About Sea Ice
Defined as ice that is formed at the sea surface by the freezing of seawater, the formation of sea ice occurs at a lower temperature than pure water (~28.8˚F vs 32˚F, respectively) due to its salinity. In contrast to icebergs, glaciers, ice sheets, and ice shelves, sea ice is formed and melts entirely in the ocean. Sea ice is relatively thin, ranging from a few centimeters to a few meters in thickness.
Sea ice is categorized by age, thickness, and form. In terms of age, sea ice is most commonly divided into "first-year" and "multiyear" ice. Multiyear ice has survived one or more melt seasons. Other age and thickness categories include new ice (less than 5cm), nilas (5~10cm), grey (10~15cm), grey-white (15~30cm), thin first-year (30~70cm), medium first-year (70~120cm), and thick first-year (120~180cm).
Frazil ice is the first stage of sea ice growth, where crystals or plates of ice are suspended in the water. Grease ice is frazil ice that has coagulated to form a "greasy" or soupy layer on the surface without distinct ice floes. Other sea ice forms include pack ice (relatively uniform ice cover over a large area), floes (an individual piece of ice at least 20 m in diameter), pancake ice (pieces less than 3 m in diameter), drift ice (pack ice in concentrations less than six-tenths), and fast ice (attached or frozen or fastened to the shore, also called "landfast ice"). Sea ice is characterized by unique features often found on the ice. Melt ponds are a common response to summer melting of the sea ice surface. Warm temperatures also contribute to the formation of polynyi (singular; polynya), which are nonlinear-shaped openings in sea ice that may be open water or covered with new, thin ice. Leads are a feature that are similar to polynya but are formed by dynamics, not temperature, as sea ice pulls apart and creates long channels. Pressure also contributes to the formation of ridges and hummocks. Ridges form when sea ice is haphazardly piled one piece over another, and hummocks are ridges that have been smoothed by melting and other forms of erosion.
Sea ice leads in the Beaufort and Chukchi Seas as seen in MODIS satellite imagery.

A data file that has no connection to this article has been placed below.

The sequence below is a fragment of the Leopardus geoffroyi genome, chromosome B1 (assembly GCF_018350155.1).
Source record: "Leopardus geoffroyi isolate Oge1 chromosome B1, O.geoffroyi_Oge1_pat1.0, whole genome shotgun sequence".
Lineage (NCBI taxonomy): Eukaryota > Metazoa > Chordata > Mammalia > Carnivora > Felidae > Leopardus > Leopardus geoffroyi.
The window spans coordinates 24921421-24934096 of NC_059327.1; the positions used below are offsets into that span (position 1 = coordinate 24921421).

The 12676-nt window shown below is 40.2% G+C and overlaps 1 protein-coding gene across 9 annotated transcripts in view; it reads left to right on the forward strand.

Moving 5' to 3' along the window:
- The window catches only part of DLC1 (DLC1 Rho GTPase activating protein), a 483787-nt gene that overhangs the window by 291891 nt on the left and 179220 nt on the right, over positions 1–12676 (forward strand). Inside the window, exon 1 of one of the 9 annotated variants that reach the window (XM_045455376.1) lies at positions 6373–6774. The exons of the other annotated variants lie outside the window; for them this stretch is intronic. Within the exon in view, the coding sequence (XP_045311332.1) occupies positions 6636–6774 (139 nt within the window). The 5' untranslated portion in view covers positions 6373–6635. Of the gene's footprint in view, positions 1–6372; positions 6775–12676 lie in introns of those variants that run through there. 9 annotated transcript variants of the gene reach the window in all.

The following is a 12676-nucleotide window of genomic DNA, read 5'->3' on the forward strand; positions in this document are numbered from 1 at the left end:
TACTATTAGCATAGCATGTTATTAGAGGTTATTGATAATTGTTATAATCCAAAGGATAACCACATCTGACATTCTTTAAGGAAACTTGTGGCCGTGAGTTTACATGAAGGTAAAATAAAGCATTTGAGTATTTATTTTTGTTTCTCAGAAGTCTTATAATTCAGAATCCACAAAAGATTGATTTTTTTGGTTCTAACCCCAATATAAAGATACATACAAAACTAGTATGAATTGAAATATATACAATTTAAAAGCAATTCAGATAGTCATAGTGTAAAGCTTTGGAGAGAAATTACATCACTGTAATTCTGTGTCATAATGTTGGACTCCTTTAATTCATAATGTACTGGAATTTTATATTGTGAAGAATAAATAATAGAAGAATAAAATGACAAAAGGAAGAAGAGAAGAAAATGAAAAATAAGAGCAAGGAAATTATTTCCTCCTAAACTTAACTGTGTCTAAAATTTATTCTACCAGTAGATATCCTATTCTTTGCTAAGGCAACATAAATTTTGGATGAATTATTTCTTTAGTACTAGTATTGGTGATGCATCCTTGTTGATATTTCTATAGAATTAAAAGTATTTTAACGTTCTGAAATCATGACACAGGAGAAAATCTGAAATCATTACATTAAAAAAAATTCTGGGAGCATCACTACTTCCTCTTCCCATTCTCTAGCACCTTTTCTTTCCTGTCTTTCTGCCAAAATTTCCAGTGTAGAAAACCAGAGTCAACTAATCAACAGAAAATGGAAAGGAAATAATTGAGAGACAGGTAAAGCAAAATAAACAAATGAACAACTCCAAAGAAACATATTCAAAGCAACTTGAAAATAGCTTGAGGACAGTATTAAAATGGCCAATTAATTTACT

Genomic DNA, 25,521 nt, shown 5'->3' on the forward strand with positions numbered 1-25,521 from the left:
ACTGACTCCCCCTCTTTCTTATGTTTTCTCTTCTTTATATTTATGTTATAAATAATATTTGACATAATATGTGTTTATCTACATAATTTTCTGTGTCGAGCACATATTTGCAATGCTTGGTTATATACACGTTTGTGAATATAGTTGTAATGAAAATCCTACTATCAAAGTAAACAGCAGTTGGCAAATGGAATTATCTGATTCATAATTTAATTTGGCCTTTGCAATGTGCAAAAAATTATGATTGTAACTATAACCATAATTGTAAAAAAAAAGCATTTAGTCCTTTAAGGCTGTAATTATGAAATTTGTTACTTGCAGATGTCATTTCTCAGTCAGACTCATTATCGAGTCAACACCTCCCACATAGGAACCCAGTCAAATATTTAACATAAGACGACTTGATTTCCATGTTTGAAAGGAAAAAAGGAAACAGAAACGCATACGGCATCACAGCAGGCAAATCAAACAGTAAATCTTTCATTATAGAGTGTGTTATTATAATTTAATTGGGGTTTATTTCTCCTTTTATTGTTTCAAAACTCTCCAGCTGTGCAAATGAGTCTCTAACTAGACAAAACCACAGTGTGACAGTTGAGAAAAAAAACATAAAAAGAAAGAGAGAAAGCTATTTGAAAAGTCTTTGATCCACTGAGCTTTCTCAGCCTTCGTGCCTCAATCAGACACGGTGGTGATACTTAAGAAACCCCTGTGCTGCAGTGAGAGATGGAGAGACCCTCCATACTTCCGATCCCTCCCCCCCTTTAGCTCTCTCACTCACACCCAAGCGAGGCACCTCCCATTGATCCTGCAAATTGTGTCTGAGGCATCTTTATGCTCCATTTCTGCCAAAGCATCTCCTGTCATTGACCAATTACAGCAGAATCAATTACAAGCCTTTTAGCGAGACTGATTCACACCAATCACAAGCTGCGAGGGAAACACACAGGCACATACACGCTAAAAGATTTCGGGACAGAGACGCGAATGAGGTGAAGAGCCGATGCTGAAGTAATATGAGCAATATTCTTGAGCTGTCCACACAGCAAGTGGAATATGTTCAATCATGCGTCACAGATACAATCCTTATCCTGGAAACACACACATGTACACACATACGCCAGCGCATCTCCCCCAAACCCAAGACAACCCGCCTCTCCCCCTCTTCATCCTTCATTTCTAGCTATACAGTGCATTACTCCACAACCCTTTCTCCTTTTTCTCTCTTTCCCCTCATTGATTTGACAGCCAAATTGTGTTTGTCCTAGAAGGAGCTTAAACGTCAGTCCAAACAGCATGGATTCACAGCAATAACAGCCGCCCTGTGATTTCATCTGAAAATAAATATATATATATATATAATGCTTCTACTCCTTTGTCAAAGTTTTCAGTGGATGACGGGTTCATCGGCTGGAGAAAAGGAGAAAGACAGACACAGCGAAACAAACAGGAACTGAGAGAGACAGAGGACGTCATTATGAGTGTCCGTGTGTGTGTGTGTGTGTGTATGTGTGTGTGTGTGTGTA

A few sea ice types. (From earthobservatory.nasa.gov)
A significant fraction of the world’s oceans is covered by sea ice, and it is considered a key component of the climate system because of its influence on surface heat, moisture, radiation, and freshwater fluxes. Sea ice limits exchanges of heat and moisture between the ocean and the atmosphere, acting as a “thermal blanket”. Because of the large difference in reflectivity between ice (bright) and ocean (dark), a reduction in the extent of sea ice will result in more heat being absorbed by the ocean instead of reflected back into the atmosphere. This is likely to amplify the effect of warming in high latitudes, making the extent of sea ice a potential early and sensitive indicator of climate change. Sea ice also redistributes salt and freshwater, as it rejects brine when it freezes. Brine rejection in turn produces saline, cold, and thus dense water in convective regions and polynyas, mainly in the subpolar North Atlantic and the coastal region of Antarctica.
The seasonal sea-ice zone is highly productive biologically, which makes sea ice a key component in the carbon cycle. Fast ice provides important habitat for wildlife, and the shear zone between fast and drifting ice frequently results in open water in these regions, to the benefit of the biota.
As suggested by the Intergovernmental Panel on Climate Change (IPCC) in their 2001 report Climate Change: The Scientific Basis and in the 2005 Arctic Climate Impact Assessment (ACIA), there is a possibility that Arctic sea ice could become seasonal in the coming decades. Such a change would have profound climate implications, and would deeply affect the Arctic ecosystem and Arctic residents. Although variation in trends between the Arctic (declining sea ice extent) and the Antarctic (increasing sea ice extent) do exist, the measurements of sea ice extent and thickness in the Arctic in past years correlates closely with observations of a warming trend in the Arctic. Despite uncertainty of the future, current measurements of trends in both the Arctic and Antarctic suggest a much more significant change in the Arctic towards declining extent (~4.1% per decade) than the less extreme increase of extent in the Antarctic (~0.9%) (NSIDC).
Trend in the anomaly of Arctic sea ice volume over the last few decades from the sea ice model PIOMAS (University of Washington).
How Does Arctic Sea Ice Form and Decay?, by Peter Wadhams on NOAA's Arctic theme page.
Sea ice types, by the Australian Antarctic Division.